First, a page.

Morris County Sheriff James M. Gannon, seventh from left, with staff of Hope One and Burlington County law enforcement officials on Jan. 28, 2019 in Netcong.

Hope One already was replicated by the Newark Police Department in December and earlier by the Cape May Prosecutor’s Office and Monmouth and Atlantic County Sheriff’s Offices.

Burlington County Sheriff’s Office Chief Mike Ditzel said he heard Sheriff Gannon speak about Hope One at a New Jersey State Chiefs of Police Association meeting last fall, admired the concept, and believes Burlington County can be successful with the same proactive approach.

“This could potentially be a great addition to other programs we have, including youth programs to help stop addiction before it starts,” said Burlington County Prosecutor’s Office Chief of Investigations Darren Anderson.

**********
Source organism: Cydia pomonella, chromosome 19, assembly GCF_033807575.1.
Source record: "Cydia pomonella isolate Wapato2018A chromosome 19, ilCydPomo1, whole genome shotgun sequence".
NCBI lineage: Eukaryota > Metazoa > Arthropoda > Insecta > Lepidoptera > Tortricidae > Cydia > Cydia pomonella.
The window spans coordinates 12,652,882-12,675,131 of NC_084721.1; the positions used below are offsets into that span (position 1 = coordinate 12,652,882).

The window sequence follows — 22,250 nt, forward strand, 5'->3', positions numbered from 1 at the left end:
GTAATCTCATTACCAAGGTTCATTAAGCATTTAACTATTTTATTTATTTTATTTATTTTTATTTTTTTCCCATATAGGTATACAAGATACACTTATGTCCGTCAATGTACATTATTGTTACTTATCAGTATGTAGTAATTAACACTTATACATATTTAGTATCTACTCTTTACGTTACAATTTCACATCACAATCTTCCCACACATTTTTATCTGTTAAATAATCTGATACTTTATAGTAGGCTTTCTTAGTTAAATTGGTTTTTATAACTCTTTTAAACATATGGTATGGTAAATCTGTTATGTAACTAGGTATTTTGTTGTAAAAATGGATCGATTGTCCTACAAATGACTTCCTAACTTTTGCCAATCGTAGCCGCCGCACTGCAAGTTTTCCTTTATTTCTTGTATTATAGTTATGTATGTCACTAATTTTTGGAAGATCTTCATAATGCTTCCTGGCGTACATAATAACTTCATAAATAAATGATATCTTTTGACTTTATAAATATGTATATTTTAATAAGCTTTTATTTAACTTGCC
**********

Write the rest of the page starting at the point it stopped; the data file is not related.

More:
“We bring services to the client, out in the field,” Sheriff Gannon told the Burlington County officials. “It’s successful because of relationships we have with the service providers.”

Sheriff Gannon noted that 3,118 people statewide died of overdoses in 2018, a 15 percent increase over 2017 but Morris County saw a 1 percent decrease in overdoses in 2018 from the previous year. There were 84 deaths attributed to overdoses in 2018 in Morris County.

Morris County Sheriff James M. Gannon with Burlington County officials at Hope One in Netcong on Jan. 28, 2019.
Burlington County Sheriff’s Office Chief Mike Ditzel, Morris County Sheriff James M. Gannon and Burlington County Prosecutor’s Office Chief of Investigations Darren Anderson at Hope One stop in Netcong on Jan. 28, 2019.